This week, the change was this great food truck.  It was on the way from one shot to the next, I could see immediately that the light was great, and I could tell he was game.  We went for it.  I love the relaxed fresh feel of the resulting shot.  Only problem with the shoot was that the line grew at the food truck just as we finished the shot, so no lunch.  We Instagram‘d one of these earlier this week but here are some more.


Portriat of Ron Gill

Portriat of Ron GillPortriat of Ron GillPortriat of Ron Gill


More dancers – more movement

Test shoot - Dance - Natalie

Early this week we brought back a hip hop dancer that we have photographed in the past.  Staying in the outdoor studio and keeping the huge silks for our lighting, we moved around to get a more natural blue sky background.  A little less studio feel, a little more natural – while still using beautiful big light sources.

Bob and I got to talking yesterday about this work – why dancers, why flying?  It seems like he is drawn to this as a more pure form of the motion portraits he sees us doing in our fitness work.  The dance images are still about photographing people, still a portrait, and the motion is still fitness.  But working with these dancers, the project feels more like a study of form and movement.

This Oakland based dance teacher is great to work with and we hope to collaborate with her more.  Using the blue sky felt more authentic and true to her as a performer.  Here are a few from the shoot.  We will keep putting these on Instagram and Twitter, so please check our feeds.

Enjoy.  – Kala

Test shoot - Dance - NatalieTest shoot - Dance - NatalieTest shoot - Dance - Natalie Test shoot - Dance - Natalie Test shoot - Dance - Natalie


Days in the snow


I flew in from Minneapolis this week after photographing another MPS-IV patient for BioMarin. In addition to testing my snow driving skills (reminding me of my days Boston days) I had the opportunity to meet another inspiring dude and make great pictures. I even had time to stop in at Preston Kelly and have a quick lunch with the folks there. One thing that I noticed about being in such a northern state is the days are so much shorter than I’m used to and the light fades much more quickly once the sun starts going down. Here are a few pics to share with you guys from my short trip. Enjoy!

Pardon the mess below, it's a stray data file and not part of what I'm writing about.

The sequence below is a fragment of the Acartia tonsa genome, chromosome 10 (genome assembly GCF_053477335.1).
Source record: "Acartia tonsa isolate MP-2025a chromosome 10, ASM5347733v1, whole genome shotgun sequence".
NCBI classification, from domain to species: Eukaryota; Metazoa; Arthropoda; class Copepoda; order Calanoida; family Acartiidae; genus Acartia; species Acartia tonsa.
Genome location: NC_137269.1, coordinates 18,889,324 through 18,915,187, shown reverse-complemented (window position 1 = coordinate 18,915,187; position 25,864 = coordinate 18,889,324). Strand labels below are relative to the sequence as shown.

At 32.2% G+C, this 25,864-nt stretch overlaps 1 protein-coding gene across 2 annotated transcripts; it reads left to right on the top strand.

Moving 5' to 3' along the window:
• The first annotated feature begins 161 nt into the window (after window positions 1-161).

Advertising photography on location in Minneapolis by San Francisco Advertising photographer Robert HouserFullSizeRender Advertising photography on location in Minneapolis by San Francisco Advertising photographer Robert Houser

Homeward Bound


We are wrapping up the year here at the studio. In the midst of cleaning hard drives, fixing gear, and tying up all the loose ends before I head home I can’t help but be overwhelmed with thankfulness for these past few months. I feel lucky to work with talented and inspiring people on a day to day basis.  Since moving back out to California I have learned and experienced so much. Im excited to see what the new year holds for me personally and for the Studio, there are great things on the horizon. Im equally excited to spend the holidays with my family and be back in the peach state.

Wishing everyone a safe and joy filled Holiday Season.

I’ll leave ya’ll with a few behind the scenes pictures from shoots this year. Cheers!image2

Cambridge Biomarketing

Cambridge Biomarketing

Fun in the Midwest


We are back in the studio this week after traveling quite a bit of traveling for BioMarin. At the beginning of this month we took off to the Midwest to photograph a couple of amazing people with the rare disease called MPS-IV. The warm welcome into these people’s homes and spending time getting to know them is something that will stick with us for a while. It was incredibly rewarding to see into their lives and capture them as people, not as patients. Our First stop was Sioux Falls, South Dakota. Upon stepping into the airport we quickly realized that we had arrived at the peak of quail hunting season. We were greeted with a huge sign that read, “Welcome Hunters.” Being immersed in hunting culture from childhood, I had to get a selfie with some orange. blogThe “shoot”went well. We had an amazing crew and walked away with some great images.BioMarin - MPS VI patient - Kendra TITLE

Next Stop: Fort Scott, Kansas. We got to explore acres of farmland and lose a few games of CLUE to our host and his siblings. The Farm was beautiful, we found a rad barn to photograph. It was so inspiring we had to go antiquing after the shoot and picked up a few things for The Ranch. Houser_141106_0116


Rad Barn: To see more pictures check out the Instagram.Houser_141106_0259

BioMarin - MPS VI patient - HoldenAll in all the Midwest treated us very well. We can’t wait to share from Bob’s recent trip to New York with this project. More to come.